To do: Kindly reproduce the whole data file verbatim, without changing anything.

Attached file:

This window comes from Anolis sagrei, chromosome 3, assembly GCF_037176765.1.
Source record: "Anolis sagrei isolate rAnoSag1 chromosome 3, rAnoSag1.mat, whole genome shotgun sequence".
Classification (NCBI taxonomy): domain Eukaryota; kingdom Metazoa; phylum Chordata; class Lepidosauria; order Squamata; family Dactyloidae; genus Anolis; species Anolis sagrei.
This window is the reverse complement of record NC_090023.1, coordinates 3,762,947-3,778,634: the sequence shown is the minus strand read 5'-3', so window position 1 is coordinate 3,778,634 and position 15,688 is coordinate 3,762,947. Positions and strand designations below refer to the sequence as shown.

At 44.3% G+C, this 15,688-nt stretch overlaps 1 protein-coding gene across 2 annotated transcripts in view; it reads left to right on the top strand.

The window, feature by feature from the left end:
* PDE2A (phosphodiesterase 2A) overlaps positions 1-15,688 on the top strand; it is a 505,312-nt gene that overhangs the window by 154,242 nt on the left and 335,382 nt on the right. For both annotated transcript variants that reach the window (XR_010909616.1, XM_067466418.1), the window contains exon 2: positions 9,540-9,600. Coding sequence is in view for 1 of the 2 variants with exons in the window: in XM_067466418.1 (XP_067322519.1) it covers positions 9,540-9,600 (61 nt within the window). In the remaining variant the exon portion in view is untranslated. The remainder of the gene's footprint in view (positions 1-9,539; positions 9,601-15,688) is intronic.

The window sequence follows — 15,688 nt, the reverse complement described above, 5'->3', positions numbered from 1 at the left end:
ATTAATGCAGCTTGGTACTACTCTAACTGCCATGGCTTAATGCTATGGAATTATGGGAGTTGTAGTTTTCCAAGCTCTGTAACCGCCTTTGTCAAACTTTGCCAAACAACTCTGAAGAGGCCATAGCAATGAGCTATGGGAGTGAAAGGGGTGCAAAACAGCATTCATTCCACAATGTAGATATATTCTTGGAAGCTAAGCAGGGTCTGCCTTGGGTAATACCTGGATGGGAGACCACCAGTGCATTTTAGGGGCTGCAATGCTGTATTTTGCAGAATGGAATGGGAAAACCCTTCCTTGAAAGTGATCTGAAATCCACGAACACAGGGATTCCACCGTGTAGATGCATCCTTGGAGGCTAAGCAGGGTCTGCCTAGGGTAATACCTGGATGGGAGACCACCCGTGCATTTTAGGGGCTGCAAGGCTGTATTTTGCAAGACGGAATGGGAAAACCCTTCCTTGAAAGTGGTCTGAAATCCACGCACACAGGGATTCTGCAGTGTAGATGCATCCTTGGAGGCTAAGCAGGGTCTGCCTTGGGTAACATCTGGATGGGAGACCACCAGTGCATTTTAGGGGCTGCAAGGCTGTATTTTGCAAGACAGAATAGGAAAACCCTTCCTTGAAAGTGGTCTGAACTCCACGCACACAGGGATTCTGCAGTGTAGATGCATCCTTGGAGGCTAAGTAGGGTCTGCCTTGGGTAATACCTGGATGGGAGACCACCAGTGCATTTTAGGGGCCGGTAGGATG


This window comes from Anolis sagrei, chromosome 3, assembly GCF_037176765.1.
Source record: "Anolis sagrei isolate rAnoSag1 chromosome 3, rAnoSag1.mat, whole genome shotgun sequence".
Classification (NCBI taxonomy): domain Eukaryota; kingdom Metazoa; phylum Chordata; class Lepidosauria; order Squamata; family Dactyloidae; genus Anolis; species Anolis sagrei.
This window is the reverse complement of record NC_090023.1, coordinates 3,762,947-3,778,634: the sequence shown is the minus strand read 5'-3', so window position 1 is coordinate 3,778,634 and position 15,688 is coordinate 3,762,947. Positions and strand designations below refer to the sequence as shown.

At 44.3% G+C, this 15,688-nt stretch overlaps 1 protein-coding gene across 2 annotated transcripts in view; it reads left to right on the top strand.

The window, feature by feature from the left end:
* PDE2A (phosphodiesterase 2A) overlaps positions 1-15,688 on the top strand; it is a 505,312-nt gene that overhangs the window by 154,242 nt on the left and 335,382 nt on the right. For both annotated transcript variants that reach the window (XR_010909616.1, XM_067466418.1), the window contains exon 2: positions 9,540-9,600. Coding sequence is in view for 1 of the 2 variants with exons in the window: in XM_067466418.1 (XP_067322519.1) it covers positions 9,540-9,600 (61 nt within the window). In the remaining variant the exon portion in view is untranslated. The remainder of the gene's footprint in view (positions 1-9,539; positions 9,601-15,688) is intronic.

The window sequence follows — 15,688 nt, the reverse complement described above, 5'->3', positions numbered from 1 at the left end:
ATTAATGCAGCTTGGTACTACTCTAACTGCCATGGCTTAATGCTATGGAATTATGGGAGTTGTAGTTTTCCAAGCTCTGTAACCGCCTTTGTCAAACTTTGCCAAACAACTCTGAAGAGGCCATAGCAATGAGCTATGGGAGTGAAAGGGGTGCAAAACAGCATTCATTCCACAATGTAGATATATTCTTGGAAGCTAAGCAGGGTCTGCCTTGGGTAATACCTGGATGGGAGACCACCAGTGCATTTTAGGGGCTGCAATGCTGTATTTTGCAGAATGGAATGGGAAAACCCTTCCTTGAAAGTGATCTGAAATCCACGAACACAGGGATTCCACCGTGTAGATGCATCCTTGGAGGCTAAGCAGGGTCTGCCTAGGGTAATACCTGGATGGGAGACCACCCGTGCATTTTAGGGGCTGCAAGGCTGTATTTTGCAAGACGGAATGGGAAAACCCTTCCTTGAAAGTGGTCTGAAATCCACGCACACAGGGATTCTGCAGTGTAGATGCATCCTTGGAGGCTAAGCAGGGTCTGCCTTGGGTAACATCTGGATGGGAGACCACCAGTGCATTTTAGGGGCTGCAAGGCTGTATTTTGCAAGACAGAATAGGAAAACCCTTCCTTGAAAGTGGTCTGAACTCCACGCACACAGGGATTCTGCAGTGTAGATGCATCCTTGGAGGCTAAGTAGGGTCTGCCTTGGGTAATACCTGGATGGGAGACCACCAGTGCATTTTAGGGGCCGGTAGGATG